The comparisons between the physical fields of the optimization results and those of the reference design are demonstrated in Figure 17. It can be found that different optimization objectives lead to different topological features. Several indicators of the optimization results are shown in Table 5. The topology structure of the optimization results presents a multi-branch and multi-partition network-type channel feature, which is different from the conventional helical channel structure of the reference design. The optimization result of J 1 gradually bifurcates into an increasing number of sub-channels. Fluids with higher heat transfer capacity can be distributed into regions with larger temperature gradients, thereby reducing temperature inhomogeneity as much as possible. However, the receiver size of the J 1 result, shown in Table 5, is too small, resulting in low thermal efficiency. The optimization result of J 2 is to retain more branches with a larger receiver, but the average channel diameter is lower (see Table 5), thus increasing the region that can be reached by the flow and improving thermal efficiency under the constraint of volume ratio. The MOO result combines the characteristics of the above optimization results, and thus retains the advantages of low-temperature difference and high thermal efficiency with more suitable flow dissipation. Comparing the MOO result with the reference design result, the temperature standard deviation of the former decreases from 9.95 °C to 2.82 °C, a relative decrease of about 72%; the thermal efficiency increases from 79.10% to 79.25%, an increase of about 0.2%; and the pressure drop decreases from 14,980 Pa to 1832 Pa, a decrease of about 88%. However, in the optimization results shown in Figure 17, some areas form a structure with sharp corners instead of a streamlined structure, which is due to the ground structure of the net-based model in this paper. The model could be improved through follow-up research to solve the above drawback and give the channel shape a greater degree of freedom in optimization.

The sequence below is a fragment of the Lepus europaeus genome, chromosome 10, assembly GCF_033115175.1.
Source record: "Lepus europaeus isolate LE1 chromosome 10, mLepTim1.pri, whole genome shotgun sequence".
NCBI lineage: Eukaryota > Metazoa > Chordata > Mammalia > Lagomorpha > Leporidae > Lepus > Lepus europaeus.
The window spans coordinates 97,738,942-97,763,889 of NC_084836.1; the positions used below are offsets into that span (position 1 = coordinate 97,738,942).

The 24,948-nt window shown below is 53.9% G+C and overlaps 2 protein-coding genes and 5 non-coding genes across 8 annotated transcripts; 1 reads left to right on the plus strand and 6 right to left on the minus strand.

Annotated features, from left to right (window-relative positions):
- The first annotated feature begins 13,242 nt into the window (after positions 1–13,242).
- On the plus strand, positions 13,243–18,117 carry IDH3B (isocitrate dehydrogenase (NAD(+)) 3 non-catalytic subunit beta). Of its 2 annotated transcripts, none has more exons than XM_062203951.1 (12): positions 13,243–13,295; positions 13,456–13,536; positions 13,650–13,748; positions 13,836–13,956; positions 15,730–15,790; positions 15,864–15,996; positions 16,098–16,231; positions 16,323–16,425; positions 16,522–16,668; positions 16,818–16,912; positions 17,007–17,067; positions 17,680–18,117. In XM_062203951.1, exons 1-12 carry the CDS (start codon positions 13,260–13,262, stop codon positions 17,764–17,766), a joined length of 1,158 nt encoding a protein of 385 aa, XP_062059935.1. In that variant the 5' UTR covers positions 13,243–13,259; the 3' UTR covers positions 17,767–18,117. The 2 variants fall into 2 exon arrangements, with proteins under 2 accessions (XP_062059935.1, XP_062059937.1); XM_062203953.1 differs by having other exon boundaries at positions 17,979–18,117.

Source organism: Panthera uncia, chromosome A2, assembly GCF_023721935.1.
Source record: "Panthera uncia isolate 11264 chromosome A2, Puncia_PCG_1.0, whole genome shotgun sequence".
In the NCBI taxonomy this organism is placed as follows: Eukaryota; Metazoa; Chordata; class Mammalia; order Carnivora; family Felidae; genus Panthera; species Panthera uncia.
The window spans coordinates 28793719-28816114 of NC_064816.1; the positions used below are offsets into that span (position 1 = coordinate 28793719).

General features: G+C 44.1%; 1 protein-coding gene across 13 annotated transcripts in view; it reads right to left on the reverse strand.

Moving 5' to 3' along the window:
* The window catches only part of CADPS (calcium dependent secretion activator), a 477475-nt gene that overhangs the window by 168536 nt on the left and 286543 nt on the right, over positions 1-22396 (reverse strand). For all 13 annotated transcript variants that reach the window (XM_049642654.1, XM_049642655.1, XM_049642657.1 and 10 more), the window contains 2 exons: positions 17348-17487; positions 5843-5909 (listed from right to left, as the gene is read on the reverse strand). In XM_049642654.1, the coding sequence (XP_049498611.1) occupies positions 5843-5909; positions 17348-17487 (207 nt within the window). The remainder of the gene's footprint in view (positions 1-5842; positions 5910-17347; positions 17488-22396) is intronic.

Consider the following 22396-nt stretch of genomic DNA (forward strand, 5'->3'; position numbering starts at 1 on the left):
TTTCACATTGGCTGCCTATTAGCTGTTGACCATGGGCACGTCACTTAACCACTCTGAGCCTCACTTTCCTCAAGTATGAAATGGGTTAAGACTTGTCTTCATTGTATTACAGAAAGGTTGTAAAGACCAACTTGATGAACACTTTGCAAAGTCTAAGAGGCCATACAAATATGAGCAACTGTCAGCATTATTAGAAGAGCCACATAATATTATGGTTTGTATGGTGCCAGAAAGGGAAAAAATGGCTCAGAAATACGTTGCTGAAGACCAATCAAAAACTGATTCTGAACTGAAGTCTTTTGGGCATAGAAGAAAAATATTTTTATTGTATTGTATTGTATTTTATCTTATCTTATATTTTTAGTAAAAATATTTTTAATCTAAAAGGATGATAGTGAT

5. Conclusions